I got to the farm around midnight, when things were closing down. The second or third person I talked to was Mike Feinstein, who told the organizers I was an okay guy. They let me unroll my sleeping bag in a corner by a fence with a grape vine growing on it. I woke up not long after sunrise, when the daylight made it impossible to sleep.


It wasn't too much later that I found the food tent. It was run by this woman, a local who had adopted as her personal mission to keep us all fed and in the struggle. For breakfast we had pancakes and fruit, and mine were quite good.


Lots of people there were musicians or media of one kind or another. Somebody told me that Julia Butterfly Hill was on a water only diet until we had raised enough money to buy the farm from the developer who currently owns it.


There were three people tree sitting until the mission succeeded. John Quigley (shown) was famous for the time he sat in an oak tree for seven months to keep it from being killed by a street widening project. Daryl Hannah is most known for her movie roles. Julia Butterfly Hill is most known for the two years she spent in Luna trying to protect old growth redwoods in Northern California. This was the first I'd heard of an all star cast getting together to save a farm.

About 8 AM there was a meeting. It began with Julia leading us in a very spiritual stretching exercise. Then the woman in the green T shirt gave us a history of the farm. She explained that the City of LA had taken over the plot through eminent domain in the early 1990s. As part of the healing after the riots sparked by the Rodney King incident LA had given the plot to the community for a community garden that was organized by the food bank about half a block away. This had worked great until sometime in the Hahn administration, when some back room deal had been made to sell it back to the guy it had been taken from. At that point the food bank had bowed out, but the community had kept it going out of sheer need for the food. Now it looks like the Los Angeles County Sheriff would be coming along soon to evict everyone.

The guy in the brown sweatshirt was introduced as "our doctor". He explained that every breath is a microcosm of the life cycle. Every inhale is a creation, and every exhale is another end of life.

The woman in the green army coat explained that there would be a benefit on the farm in the evening for the other campaign, which is the latest chapter in the struggle of the indigenous of Chiapas for their political rights. Apparently the Mexican Government has been stonewalling them for years now, and it is up to efforts like this one to spread the word that something needs to be done. Her words connected our struggle to keep the farm growing food with the struggle for indigenous rights south of the border.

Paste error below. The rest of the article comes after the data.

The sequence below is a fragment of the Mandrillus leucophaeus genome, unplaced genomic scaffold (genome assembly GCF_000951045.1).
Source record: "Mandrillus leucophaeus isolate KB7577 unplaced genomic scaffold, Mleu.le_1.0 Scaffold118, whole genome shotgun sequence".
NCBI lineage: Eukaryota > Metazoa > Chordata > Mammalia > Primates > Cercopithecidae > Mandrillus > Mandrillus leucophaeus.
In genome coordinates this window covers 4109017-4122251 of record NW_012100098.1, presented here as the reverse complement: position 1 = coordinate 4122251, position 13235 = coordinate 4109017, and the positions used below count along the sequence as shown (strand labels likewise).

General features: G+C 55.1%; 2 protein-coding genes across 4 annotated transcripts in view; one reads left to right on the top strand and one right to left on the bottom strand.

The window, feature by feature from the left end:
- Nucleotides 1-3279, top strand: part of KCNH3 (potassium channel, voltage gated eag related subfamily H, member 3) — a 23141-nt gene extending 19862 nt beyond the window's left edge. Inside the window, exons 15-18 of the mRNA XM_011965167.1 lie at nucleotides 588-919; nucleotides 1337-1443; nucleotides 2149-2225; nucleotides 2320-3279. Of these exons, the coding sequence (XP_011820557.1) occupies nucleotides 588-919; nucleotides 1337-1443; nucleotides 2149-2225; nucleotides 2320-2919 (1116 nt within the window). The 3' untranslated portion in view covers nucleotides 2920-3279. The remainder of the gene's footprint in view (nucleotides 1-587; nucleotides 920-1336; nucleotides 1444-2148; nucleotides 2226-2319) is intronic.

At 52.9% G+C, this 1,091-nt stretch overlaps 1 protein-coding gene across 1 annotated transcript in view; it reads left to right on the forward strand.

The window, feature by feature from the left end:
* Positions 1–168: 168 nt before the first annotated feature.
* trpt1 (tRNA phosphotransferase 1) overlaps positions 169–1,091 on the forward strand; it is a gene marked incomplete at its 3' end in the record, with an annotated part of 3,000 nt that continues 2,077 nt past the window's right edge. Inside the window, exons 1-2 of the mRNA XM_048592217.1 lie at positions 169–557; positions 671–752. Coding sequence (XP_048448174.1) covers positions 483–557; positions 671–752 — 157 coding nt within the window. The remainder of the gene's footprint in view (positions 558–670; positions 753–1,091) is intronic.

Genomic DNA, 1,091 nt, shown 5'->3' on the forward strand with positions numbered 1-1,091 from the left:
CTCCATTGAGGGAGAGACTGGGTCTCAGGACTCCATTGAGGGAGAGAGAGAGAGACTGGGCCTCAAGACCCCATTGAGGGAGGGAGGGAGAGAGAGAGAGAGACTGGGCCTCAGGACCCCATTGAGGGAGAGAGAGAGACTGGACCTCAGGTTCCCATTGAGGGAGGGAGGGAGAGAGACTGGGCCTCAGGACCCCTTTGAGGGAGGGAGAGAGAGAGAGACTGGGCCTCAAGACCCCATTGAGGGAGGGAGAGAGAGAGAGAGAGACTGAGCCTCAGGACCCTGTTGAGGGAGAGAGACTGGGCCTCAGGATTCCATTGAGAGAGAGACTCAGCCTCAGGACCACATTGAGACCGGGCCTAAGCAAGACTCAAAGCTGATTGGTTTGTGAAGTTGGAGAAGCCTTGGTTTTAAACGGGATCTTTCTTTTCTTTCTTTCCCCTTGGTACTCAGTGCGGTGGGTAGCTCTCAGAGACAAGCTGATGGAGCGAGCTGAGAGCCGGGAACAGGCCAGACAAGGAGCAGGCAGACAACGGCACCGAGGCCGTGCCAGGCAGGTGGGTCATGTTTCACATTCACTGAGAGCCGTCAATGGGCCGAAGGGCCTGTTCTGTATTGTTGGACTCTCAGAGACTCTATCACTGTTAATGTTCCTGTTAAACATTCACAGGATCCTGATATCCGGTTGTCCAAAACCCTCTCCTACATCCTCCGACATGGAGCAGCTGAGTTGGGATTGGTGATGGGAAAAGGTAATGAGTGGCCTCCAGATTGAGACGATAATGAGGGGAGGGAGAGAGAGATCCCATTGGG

After the meeting I got everybody else to pose for a group shot.


Somebody explained that every evening they have a candle light procession around the farm, and at the end of it everybody puts their candle around the base of this walnut tree. It was also the tree where Julia Butterfly Hill, John Quigley, and Daryl Hannah were vigiling to save the farm. Each of those candles is evidence that somebody else cares.


All day long I saw people being interviewed by various media. I overheard so many good reasons to keep the farm. One woman said that all of the farming here is done by hand, with no heavy machines like tractors. Another said that parents were showing their children what it means to be connected to the land by working the farm. I got asked what I thought once, and I said there is no way to get less fossil fuel energy in your food than to grow it yourself.


That big bowl of cactus and tomatoes was one of the main ingredients in our lunch.


About mid afternoon this band of super heroes showed up to lighten the atmosphere. They paraded around the  grounds looking  quite comical and then serenaded  Julia Butterfly Hill. The leader, the guy in the blue shirt with the B that went by the name "BossMan", explained that they had heard about the farm from the news and decided to come by and offer encouragement. After a couple of songs Julia suggested they go serenade Daryl Hannah. BossMan was clearly charged about getting the opportunity to serenade a movie star.


The farm covers a large city block. Most of it is small plots surrounded by chicken wire fences. Many of the plots have prickly pear cactus on them, but there is also a lot of corn and other vegetables.

The benefit concert for the other campaign started with a procession from the tree to the stage led by the local Native Americans.


After the procession reached the stage somebody briefly mentioned they were dancing for human rights, the political rights of the indigenous of Mexico, and the future of the farm. Then the dancers did a nice synchronized dance in front of the stage. They were followed by various speakers and bands.



The vigil procession around the farm was kicked off by a bit of speech making. The MC first introduced Cesar Chavez's grand-daughter who said she had no doubt that if Cesar Chavez was still around he would be here to help with saving the farm. She was followed by this guy who is connected to Martin Luther King Jr. by family relationship.

After the vigil I got a chance to talk to Darryl Hannah before she went back up the tree. I gave her the same little speech I give everybody else that gets near me. She liked it, but told me I should get a biodiesel car and run it on used fryer grease. Then she offered to pose for the camera with me.

For more information:


Ralph Nader's column about his visit to the place.